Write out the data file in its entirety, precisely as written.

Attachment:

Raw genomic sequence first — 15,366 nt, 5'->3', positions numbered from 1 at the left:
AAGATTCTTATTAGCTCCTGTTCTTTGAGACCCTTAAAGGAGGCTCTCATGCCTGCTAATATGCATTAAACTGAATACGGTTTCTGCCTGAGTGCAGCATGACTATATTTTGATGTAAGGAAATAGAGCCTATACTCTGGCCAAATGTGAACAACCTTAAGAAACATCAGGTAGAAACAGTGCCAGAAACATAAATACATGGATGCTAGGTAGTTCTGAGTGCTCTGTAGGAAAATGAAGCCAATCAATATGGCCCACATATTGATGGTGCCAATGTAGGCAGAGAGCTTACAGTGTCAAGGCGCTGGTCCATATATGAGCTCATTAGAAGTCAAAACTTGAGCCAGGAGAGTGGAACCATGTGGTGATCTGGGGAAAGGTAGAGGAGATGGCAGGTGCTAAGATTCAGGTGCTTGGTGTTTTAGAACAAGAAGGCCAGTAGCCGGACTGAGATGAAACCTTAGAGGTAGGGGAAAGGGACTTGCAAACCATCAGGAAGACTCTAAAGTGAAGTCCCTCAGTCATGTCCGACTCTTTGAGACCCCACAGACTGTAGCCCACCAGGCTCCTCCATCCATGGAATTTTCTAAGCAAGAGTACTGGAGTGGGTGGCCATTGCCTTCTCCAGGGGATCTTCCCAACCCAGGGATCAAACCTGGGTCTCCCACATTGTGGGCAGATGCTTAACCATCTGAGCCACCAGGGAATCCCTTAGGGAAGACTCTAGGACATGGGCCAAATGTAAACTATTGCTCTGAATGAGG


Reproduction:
Raw genomic sequence first — 15,366 nt, 5'->3', positions numbered from 1 at the left:
AAGATTCTTATTAGCTCCTGTTCTTTGAGACCCTTAAAGGAGGCTCTCATGCCTGCTAATATGCATTAAACTGAATACGGTTTCTGCCTGAGTGCAGCATGACTATATTTTGATGTAAGGAAATAGAGCCTATACTCTGGCCAAATGTGAACAACCTTAAGAAACATCAGGTAGAAACAGTGCCAGAAACATAAATACATGGATGCTAGGTAGTTCTGAGTGCTCTGTAGGAAAATGAAGCCAATCAATATGGCCCACATATTGATGGTGCCAATGTAGGCAGAGAGCTTACAGTGTCAAGGCGCTGGTCCATATATGAGCTCATTAGAAGTCAAAACTTGAGCCAGGAGAGTGGAACCATGTGGTGATCTGGGGAAAGGTAGAGGAGATGGCAGGTGCTAAGATTCAGGTGCTTGGTGTTTTAGAACAAGAAGGCCAGTAGCCGGACTGAGATGAAACCTTAGAGGTAGGGGAAAGGGACTTGCAAACCATCAGGAAGACTCTAAAGTGAAGTCCCTCAGTCATGTCCGACTCTTTGAGACCCCACAGACTGTAGCCCACCAGGCTCCTCCATCCATGGAATTTTCTAAGCAAGAGTACTGGAGTGGGTGGCCATTGCCTTCTCCAGGGGATCTTCCCAACCCAGGGATCAAACCTGGGTCTCCCACATTGTGGGCAGATGCTTAACCATCTGAGCCACCAGGGAATCCCTTAGGGAAGACTCTAGGACATGGGCCAAATGTAAACTATTGCTCTGAATGAGG